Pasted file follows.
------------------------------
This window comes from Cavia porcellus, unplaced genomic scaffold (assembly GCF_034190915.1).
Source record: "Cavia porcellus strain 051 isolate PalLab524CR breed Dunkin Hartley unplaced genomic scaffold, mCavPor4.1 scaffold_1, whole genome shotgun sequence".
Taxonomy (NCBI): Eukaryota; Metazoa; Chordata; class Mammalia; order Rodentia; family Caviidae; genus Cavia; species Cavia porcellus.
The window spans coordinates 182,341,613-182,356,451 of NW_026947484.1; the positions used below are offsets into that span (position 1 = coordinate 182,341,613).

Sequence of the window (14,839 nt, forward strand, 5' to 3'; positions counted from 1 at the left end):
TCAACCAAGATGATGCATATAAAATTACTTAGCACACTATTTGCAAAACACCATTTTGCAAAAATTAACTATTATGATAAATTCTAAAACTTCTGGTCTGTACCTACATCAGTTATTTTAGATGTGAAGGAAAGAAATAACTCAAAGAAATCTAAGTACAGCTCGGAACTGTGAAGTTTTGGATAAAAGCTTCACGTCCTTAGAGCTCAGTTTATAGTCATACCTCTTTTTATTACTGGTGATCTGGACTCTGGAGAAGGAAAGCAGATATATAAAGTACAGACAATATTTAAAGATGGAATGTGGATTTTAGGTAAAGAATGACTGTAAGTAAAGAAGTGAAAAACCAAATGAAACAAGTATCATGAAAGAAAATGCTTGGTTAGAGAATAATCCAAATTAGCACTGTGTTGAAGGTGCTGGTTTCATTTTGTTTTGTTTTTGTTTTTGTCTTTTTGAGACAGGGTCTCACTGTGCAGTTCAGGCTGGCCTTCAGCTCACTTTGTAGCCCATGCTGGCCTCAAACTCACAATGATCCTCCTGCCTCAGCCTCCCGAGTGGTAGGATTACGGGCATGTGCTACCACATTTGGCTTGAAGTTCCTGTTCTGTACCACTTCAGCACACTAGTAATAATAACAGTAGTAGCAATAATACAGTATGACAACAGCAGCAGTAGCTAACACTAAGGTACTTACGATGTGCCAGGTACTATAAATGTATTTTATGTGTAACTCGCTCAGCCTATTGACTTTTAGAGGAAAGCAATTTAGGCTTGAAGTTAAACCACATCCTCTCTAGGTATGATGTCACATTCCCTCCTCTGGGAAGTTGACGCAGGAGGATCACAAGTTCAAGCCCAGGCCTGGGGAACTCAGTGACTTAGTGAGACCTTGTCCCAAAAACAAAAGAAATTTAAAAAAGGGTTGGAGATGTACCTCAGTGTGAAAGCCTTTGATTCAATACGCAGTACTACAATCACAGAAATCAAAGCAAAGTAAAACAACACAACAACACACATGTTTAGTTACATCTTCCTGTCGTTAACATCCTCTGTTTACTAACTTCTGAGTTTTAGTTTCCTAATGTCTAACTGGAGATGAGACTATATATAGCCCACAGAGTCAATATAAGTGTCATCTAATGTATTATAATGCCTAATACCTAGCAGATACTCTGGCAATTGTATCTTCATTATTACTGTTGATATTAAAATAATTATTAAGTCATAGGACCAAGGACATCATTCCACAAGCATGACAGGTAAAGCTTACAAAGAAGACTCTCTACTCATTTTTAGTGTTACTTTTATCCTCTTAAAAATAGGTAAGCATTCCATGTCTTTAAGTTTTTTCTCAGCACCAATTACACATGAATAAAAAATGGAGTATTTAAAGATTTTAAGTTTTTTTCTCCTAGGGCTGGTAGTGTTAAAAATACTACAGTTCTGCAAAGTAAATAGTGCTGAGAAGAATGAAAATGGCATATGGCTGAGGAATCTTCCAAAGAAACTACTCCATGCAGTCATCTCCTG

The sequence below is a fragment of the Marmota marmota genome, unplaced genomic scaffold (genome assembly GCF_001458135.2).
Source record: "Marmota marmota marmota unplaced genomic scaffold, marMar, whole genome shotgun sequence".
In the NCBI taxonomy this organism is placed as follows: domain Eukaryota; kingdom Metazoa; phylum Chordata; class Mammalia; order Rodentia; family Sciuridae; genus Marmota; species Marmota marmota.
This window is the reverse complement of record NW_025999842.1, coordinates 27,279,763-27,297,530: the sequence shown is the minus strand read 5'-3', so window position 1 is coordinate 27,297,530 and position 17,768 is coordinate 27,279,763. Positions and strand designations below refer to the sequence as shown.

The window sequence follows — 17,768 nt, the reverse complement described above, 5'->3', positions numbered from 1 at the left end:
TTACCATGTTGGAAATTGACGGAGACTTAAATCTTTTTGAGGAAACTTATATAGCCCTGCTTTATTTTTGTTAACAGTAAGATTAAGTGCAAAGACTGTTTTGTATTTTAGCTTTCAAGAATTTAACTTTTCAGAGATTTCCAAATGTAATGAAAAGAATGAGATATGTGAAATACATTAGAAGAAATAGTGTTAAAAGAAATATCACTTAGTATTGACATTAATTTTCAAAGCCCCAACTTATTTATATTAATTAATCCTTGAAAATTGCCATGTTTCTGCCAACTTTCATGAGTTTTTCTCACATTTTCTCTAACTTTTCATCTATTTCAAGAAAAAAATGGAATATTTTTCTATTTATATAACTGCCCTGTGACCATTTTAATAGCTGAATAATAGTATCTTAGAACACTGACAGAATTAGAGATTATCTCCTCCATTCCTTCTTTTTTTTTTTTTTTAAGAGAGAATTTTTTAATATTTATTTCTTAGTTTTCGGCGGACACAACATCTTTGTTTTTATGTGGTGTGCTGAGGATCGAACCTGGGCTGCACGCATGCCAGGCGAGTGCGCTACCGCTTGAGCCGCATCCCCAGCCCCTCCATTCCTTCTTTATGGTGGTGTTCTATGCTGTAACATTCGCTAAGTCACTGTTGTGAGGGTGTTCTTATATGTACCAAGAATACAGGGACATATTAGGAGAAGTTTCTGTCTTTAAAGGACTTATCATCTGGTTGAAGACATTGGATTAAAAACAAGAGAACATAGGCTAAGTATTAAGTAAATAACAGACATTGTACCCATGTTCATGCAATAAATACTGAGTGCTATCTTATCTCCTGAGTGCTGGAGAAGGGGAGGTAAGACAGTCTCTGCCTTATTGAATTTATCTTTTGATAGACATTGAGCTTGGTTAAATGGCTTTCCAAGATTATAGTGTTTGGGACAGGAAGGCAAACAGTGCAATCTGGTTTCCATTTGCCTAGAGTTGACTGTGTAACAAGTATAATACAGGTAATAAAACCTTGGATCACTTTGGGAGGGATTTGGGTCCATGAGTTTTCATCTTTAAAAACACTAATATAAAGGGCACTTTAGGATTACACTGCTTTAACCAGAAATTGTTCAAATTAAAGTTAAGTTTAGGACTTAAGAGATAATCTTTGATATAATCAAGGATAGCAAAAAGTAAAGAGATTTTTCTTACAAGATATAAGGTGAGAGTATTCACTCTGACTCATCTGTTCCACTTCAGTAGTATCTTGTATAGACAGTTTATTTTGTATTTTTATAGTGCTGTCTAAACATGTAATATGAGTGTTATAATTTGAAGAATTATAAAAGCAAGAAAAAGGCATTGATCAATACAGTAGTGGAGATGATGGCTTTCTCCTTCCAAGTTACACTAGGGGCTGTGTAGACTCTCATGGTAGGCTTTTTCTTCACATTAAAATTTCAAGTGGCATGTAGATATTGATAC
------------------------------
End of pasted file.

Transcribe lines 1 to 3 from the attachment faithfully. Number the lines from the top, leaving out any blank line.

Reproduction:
This window comes from Cavia porcellus, unplaced genomic scaffold (assembly GCF_034190915.1).
Source record: "Cavia porcellus strain 051 isolate PalLab524CR breed Dunkin Hartley unplaced genomic scaffold, mCavPor4.1 scaffold_1, whole genome shotgun sequence".
Taxonomy (NCBI): Eukaryota; Metazoa; Chordata; class Mammalia; order Rodentia; family Caviidae; genus Cavia; species Cavia porcellus.